An abandoned former state-owned factory near Sofiya in the Bulgarian countryside, just one of many dotting the landscape as a legacy of inefficient state-owned enterprises. (Photo: Flickr user Gilgongo)
During the past decade, and especially since the financial crisis of 2008, governments have debated a variety of approaches to promoting economic growth, and State-Owned Enterprises (SOEs) have once again become a tool to focus resources on economic development.
For instance, in Russia we have witnessed the growth of “national champions” – state-owned firms that swept up private sector holdings in particular sectors (e.g. aerospace) in the hopes of jumpstarting competitive sectors, utilizing state resources and state-sponsored advantages. Despite the widespread privatizations throughout the nineties, we have also seen resurgent state interest in maintaining or regaining its ownership role in a variety of sectors including water and energy. Whether we like it or not, we must accept that in many emerging markets the state intends to continue participating in the economy as an owner, and views SOEs as a tool to direct development and provide services to all citizens.
This month the OECD released an excellent working paper working in economies where the state-owned sector plays a major role, “Competitive Neutrality and State Owned Enterprises: Challenges and Policy Options.”
This trend raises a few key questions regarding state-ownership: how does the state become a responsible owner and how do we guarantee accountability? How does the presence of state-owned enterprises directly or indirectly effect the competitive environment in a country? If state-owned enterprises squeeze out competition resulting efficiencies and growth, are they really serving the economic interests of their country?
At CIPE our partners around the world often complain that they are forced to compete in a “noncompetitive environment”, and when pressed they often identify state-owned competitors as the primary culprit.
The OECD has been active in addressing these issues through their Guidelines on Corporate Governance for State-Owned Enterprises, and more recently a new program on competitive neutrality of which the aforementioned paper is the first step of a multi-year effort.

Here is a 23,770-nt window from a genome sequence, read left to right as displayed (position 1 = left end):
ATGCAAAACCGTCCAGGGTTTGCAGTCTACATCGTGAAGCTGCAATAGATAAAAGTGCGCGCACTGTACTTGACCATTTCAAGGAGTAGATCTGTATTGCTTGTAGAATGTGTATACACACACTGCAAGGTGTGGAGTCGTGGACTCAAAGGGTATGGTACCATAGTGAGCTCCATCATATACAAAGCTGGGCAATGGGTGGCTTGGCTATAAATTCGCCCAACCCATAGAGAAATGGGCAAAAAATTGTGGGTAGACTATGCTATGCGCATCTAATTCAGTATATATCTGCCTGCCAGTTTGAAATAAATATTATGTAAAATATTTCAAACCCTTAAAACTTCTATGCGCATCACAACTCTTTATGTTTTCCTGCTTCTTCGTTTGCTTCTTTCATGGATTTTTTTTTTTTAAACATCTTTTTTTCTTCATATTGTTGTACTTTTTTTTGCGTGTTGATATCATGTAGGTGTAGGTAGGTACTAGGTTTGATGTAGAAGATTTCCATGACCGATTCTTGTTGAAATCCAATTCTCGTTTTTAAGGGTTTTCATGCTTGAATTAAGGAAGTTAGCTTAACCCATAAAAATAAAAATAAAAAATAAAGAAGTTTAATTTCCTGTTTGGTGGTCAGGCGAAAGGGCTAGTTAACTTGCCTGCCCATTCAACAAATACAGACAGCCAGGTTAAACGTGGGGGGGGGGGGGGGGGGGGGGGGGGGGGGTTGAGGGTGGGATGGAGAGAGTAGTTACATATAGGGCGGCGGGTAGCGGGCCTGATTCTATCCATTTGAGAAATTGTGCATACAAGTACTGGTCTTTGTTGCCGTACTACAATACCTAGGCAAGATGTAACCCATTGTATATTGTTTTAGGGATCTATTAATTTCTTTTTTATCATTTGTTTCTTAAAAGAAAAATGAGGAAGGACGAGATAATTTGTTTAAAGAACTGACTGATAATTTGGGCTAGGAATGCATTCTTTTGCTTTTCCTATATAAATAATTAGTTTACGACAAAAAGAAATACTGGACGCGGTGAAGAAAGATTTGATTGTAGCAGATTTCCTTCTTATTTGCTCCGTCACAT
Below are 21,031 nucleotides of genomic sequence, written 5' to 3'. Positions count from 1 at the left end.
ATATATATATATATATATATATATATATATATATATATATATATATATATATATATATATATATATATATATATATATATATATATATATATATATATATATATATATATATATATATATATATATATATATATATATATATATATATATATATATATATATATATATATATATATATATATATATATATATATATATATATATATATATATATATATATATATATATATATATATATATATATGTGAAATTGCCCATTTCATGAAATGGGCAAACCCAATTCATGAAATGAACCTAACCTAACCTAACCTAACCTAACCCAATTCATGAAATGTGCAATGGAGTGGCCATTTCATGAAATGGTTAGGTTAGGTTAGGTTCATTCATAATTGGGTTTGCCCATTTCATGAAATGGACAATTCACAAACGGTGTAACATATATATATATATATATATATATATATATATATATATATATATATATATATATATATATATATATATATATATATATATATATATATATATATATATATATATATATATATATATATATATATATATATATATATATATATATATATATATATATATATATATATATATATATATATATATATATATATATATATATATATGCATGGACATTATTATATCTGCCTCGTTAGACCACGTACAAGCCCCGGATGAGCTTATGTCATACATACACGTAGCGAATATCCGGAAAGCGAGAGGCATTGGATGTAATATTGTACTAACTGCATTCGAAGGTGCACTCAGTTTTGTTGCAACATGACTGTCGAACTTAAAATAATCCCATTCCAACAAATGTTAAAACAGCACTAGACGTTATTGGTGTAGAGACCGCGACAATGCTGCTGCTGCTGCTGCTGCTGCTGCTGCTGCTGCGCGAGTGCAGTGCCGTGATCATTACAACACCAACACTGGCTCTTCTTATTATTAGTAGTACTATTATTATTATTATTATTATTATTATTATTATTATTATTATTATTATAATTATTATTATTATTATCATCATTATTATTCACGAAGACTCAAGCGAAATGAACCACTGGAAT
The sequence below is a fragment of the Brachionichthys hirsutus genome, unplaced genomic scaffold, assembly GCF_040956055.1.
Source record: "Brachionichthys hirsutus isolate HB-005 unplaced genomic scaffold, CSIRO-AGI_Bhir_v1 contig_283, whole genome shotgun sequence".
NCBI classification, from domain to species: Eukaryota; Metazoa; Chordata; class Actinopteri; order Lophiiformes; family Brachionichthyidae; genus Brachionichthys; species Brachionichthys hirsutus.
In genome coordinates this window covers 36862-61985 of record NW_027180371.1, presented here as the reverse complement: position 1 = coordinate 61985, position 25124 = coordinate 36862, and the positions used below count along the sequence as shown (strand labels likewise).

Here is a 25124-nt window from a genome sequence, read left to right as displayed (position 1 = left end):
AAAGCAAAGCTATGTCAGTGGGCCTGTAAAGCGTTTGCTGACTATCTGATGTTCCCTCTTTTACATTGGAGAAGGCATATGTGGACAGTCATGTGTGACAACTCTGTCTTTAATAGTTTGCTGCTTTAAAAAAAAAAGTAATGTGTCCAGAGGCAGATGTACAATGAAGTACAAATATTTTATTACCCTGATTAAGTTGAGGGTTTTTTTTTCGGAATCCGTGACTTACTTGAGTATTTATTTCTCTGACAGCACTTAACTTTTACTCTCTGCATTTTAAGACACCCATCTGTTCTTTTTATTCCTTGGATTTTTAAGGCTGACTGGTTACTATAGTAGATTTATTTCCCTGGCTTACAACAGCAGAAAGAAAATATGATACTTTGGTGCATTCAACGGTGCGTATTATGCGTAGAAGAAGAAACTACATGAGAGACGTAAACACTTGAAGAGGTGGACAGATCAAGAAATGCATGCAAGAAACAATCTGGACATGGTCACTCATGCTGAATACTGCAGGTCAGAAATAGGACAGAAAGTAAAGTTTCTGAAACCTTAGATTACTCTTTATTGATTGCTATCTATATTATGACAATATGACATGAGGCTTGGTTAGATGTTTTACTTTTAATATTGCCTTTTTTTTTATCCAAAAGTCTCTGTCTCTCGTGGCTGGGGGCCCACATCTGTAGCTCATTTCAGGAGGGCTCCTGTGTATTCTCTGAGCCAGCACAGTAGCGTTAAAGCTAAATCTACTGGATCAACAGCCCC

The OECD recognizes and applauds that many state-owned firms are corporatizing and becoming more efficient, but point out that the advantages they gain by incumbency can crowd new market entrants out through SOE domination of markets and their ability to effect costs and pricing. These effects may be deliberate or unintended side-effects of the structure of the SOE activity, but in either case they must be recognized and addressed to allow for competition and growth.
The report also points out that tax breaks and other hidden subsidies also allow SOEs to gain unfair advantages over new market entrants, and may also encourage ongoing inefficiencies within the SOE.
The authors of the report have identify a number of policies that can be adopted by countries to help them address the potential impact of SOEs on competition, analyzing the legislative and administrative environment for SOEs and promoting greater transparency and accountability in determining their costs in private sector terms. Policy adjustments can then be made to level the playing field for the private sector. In cases where an uncompetitive environment is deliberately mandated, the authors concede that the only solution can be advocacy to reverse the policies.
By promoting improved corporate governance in SOEs and understanding their cost structures and politically-maintained advantages, policymakers can begin to create an environment in which SOEs are more accountable and private business can advocate for a fairer playing field.
By promoting the concept of Competitive Neutrality, the OECD seems to be asking governments and their state-owned firms to take the Hippocratic oath to “do no harm” when it comes to private sector growth. It will be interesting to watch how this debate unfolds in the coming years, the OECD’s paper is a terrific start to this debate, one in which I hope CIPE and partners will participate.